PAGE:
Refreshing a Pioneer Block Meerschaum Bent Dublin

One of the many benefits of belonging to a pipe club is the access membership provides to other pipe collections and tobacco cellars; this was demonstrated for me last November when the Briars & Bull Pipe Club here in Kitchener, ON held a Swap Meet during our monthly Smoker. Folks brought in pipes and tobacco to barter, sell or trade as they saw fit, and more than a few items migrated between collections that afternoon. Among them was this Pioneer meerschaum, which ended up in a small pile of goodies in front of me at the end of the day.

The pipe is made of African or Tawny Meerchaum, known for its tannish brown colouring, distinct from the pure white of Turkish Meerschaum. The pipe is a mostly-rusticated Bent Dublin shape which could just be tall enough to call a Stack, featuring two triangular areas of smooth finish, one on either side of the bowl. The shank is stamped “Block Meerschaum” on the right side, and the black plastic shank extension is marked with the Pioneer “P”. A fancy freehand-style stem finishes the look.

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The pipe was in need of a good cleaning, and smelled strongly of vanilla aromatic tobacco but otherwise was sound. There was a fair amount of cake built up in the bowl which would have to come out, and lava had boiled up and over the rim, filling in much of the rustication there. The black plastic shank extension was slightly overclocked but otherwise undamaged. The stem showed a few deeper bite marks near the button but was only lightly oxidized.

I removed the stem from the shank extension and unscrewed the extension from the meerschaum shank. The glue that had originally held the extension in place had simply given up the ghost, but the threads looked to be in decent shape, though it was hard to tell through the black goo I found hiding in there. Ick.

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My Castlefod reamer made short work of the cake in the bowl, though I worked slowly and carefully – both because it’s relatively easy to crack a meerschaum bowl with over-enthusiastic reaming, and also because this pipe has a conical tobacco chamber. This meant I had to work in reverse order through my cutting heads – reaming with a larger head just until I cleared the carbon from the meer, and then switching to a smaller head to move down the cone without damaging the chamber walls. This series of pics shows this “step reaming” clearly, and the finished bowl after clearing out the leftover “steps” with sandpaper.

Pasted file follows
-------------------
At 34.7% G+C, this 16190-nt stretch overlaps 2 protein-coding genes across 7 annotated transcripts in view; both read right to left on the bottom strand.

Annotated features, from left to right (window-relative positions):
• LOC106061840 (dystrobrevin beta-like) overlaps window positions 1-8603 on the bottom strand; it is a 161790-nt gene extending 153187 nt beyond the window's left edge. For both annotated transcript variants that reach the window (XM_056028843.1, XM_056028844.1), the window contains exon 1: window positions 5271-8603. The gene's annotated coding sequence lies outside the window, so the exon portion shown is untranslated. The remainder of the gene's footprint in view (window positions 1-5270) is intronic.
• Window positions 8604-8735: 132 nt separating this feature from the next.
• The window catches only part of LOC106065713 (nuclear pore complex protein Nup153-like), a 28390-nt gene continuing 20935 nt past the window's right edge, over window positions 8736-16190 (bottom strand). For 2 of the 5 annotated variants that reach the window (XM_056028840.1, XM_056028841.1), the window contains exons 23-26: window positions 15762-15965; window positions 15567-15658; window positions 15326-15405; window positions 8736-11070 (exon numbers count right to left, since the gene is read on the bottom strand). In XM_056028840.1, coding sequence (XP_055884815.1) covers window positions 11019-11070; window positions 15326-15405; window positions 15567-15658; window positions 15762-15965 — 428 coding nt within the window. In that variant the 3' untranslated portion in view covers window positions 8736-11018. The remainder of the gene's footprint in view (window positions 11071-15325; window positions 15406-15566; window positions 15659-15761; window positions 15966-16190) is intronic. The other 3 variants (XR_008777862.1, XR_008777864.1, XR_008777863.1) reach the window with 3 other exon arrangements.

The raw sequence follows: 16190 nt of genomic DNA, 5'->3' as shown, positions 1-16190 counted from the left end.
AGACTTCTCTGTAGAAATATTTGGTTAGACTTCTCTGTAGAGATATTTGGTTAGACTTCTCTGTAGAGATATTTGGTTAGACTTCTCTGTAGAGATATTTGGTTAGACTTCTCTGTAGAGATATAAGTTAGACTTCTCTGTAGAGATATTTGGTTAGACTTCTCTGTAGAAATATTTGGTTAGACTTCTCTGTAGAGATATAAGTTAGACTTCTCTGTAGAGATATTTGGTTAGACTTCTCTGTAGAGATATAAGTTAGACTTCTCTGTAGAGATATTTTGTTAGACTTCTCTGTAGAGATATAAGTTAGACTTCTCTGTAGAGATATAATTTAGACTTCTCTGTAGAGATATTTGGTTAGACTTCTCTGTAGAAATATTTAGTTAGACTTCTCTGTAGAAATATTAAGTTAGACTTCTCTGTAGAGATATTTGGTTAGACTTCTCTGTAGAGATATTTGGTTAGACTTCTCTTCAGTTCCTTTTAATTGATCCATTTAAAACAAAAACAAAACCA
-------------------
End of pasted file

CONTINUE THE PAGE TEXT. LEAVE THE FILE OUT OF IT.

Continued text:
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The gooey aromatic blend favoured by the previous piper had made a gunky mess of the stummel’s internals. I used a lot of pipe cleaners and cotton swabs dipped in alcohol to cut rhough and remove the grunge. Many people will tell you that alcohol and meerschaum don’t mix; this is certainly true of pressed meerschaum – alcohol can dissolve the adhesive holding the meer dust together, destroying a pressed meerschaum bowl. Solid block meerschaum is much more forgiving, though I take care to follow an alcohol dipped swab with a dry one to soak up any excess liquid quickly.

The airway through the shank was quite clogged up with tars and residues; to open up the flow I very gently reamed the airway with several sizes of drill bits, turned by hand. This can get a bit delicate, as the goal is to remove the crud blocking the draw without cutting into the meerschaum.

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When I had the meerschaum as clean as it was going to get, I set the stummel aside to rest and attacked the built-up tars trapped in and around the plastic shank extension. Lots more alcohol, pipe cleaners and cotton swabs!

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I took a break from messy smelly tar removal at this point, and used a brass bristle tire brush to scrub the lava out of the rustication. I focused on the rim area, but ended up giving the entire stummel a gently brushing while I was at it.